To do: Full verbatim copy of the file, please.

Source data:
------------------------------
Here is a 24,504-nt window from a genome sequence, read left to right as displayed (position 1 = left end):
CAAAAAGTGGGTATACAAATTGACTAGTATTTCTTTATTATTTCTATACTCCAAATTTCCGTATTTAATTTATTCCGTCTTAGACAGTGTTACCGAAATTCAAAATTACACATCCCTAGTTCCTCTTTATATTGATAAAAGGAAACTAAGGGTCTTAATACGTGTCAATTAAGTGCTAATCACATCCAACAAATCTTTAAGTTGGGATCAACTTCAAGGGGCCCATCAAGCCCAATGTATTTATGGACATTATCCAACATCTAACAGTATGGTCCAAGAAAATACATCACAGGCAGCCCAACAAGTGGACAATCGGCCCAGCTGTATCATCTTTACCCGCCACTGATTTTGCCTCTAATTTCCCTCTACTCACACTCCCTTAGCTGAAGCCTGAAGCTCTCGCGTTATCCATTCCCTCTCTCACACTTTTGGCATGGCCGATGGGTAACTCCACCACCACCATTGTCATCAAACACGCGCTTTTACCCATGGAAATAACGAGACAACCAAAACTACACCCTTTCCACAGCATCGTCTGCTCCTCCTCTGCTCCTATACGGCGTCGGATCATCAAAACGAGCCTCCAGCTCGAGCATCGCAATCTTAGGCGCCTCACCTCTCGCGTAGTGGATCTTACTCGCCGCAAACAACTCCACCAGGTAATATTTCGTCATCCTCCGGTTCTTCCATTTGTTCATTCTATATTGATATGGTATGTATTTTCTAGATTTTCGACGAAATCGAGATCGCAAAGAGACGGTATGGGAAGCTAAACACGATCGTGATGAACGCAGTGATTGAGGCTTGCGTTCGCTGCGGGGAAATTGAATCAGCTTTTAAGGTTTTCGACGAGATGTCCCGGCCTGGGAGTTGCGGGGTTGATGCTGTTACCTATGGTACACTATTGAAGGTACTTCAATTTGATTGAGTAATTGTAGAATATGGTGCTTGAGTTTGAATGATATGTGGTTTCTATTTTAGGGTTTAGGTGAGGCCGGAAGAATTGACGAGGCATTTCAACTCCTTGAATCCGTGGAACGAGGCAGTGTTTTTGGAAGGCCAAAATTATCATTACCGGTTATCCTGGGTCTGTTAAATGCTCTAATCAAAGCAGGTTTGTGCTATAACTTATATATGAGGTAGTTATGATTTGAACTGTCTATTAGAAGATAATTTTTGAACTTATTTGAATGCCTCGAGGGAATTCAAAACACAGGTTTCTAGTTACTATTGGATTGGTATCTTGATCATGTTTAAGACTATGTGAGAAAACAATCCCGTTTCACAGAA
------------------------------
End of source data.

Here is a 24,504-nt window from a genome sequence, read left to right as displayed (position 1 = left end):
CAAAAAGTGGGTATACAAATTGACTAGTATTTCTTTATTATTTCTATACTCCAAATTTCCGTATTTAATTTATTCCGTCTTAGACAGTGTTACCGAAATTCAAAATTACACATCCCTAGTTCCTCTTTATATTGATAAAAGGAAACTAAGGGTCTTAATACGTGTCAATTAAGTGCTAATCACATCCAACAAATCTTTAAGTTGGGATCAACTTCAAGGGGCCCATCAAGCCCAATGTATTTATGGACATTATCCAACATCTAACAGTATGGTCCAAGAAAATACATCACAGGCAGCCCAACAAGTGGACAATCGGCCCAGCTGTATCATCTTTACCCGCCACTGATTTTGCCTCTAATTTCCCTCTACTCACACTCCCTTAGCTGAAGCCTGAAGCTCTCGCGTTATCCATTCCCTCTCTCACACTTTTGGCATGGCCGATGGGTAACTCCACCACCACCATTGTCATCAAACACGCGCTTTTACCCATGGAAATAACGAGACAACCAAAACTACACCCTTTCCACAGCATCGTCTGCTCCTCCTCTGCTCCTATACGGCGTCGGATCATCAAAACGAGCCTCCAGCTCGAGCATCGCAATCTTAGGCGCCTCACCTCTCGCGTAGTGGATCTTACTCGCCGCAAACAACTCCACCAGGTAATATTTCGTCATCCTCCGGTTCTTCCATTTGTTCATTCTATATTGATATGGTATGTATTTTCTAGATTTTCGACGAAATCGAGATCGCAAAGAGACGGTATGGGAAGCTAAACACGATCGTGATGAACGCAGTGATTGAGGCTTGCGTTCGCTGCGGGGAAATTGAATCAGCTTTTAAGGTTTTCGACGAGATGTCCCGGCCTGGGAGTTGCGGGGTTGATGCTGTTACCTATGGTACACTATTGAAGGTACTTCAATTTGATTGAGTAATTGTAGAATATGGTGCTTGAGTTTGAATGATATGTGGTTTCTATTTTAGGGTTTAGGTGAGGCCGGAAGAATTGACGAGGCATTTCAACTCCTTGAATCCGTGGAACGAGGCAGTGTTTTTGGAAGGCCAAAATTATCATTACCGGTTATCCTGGGTCTGTTAAATGCTCTAATCAAAGCAGGTTTGTGCTATAACTTATATATGAGGTAGTTATGATTTGAACTGTCTATTAGAAGATAATTTTTGAACTTATTTGAATGCCTCGAGGGAATTCAAAACACAGGTTTCTAGTTACTATTGGATTGGTATCTTGATCATGTTTAAGACTATGTGAGAAAACAATCCCGTTTCACAGAA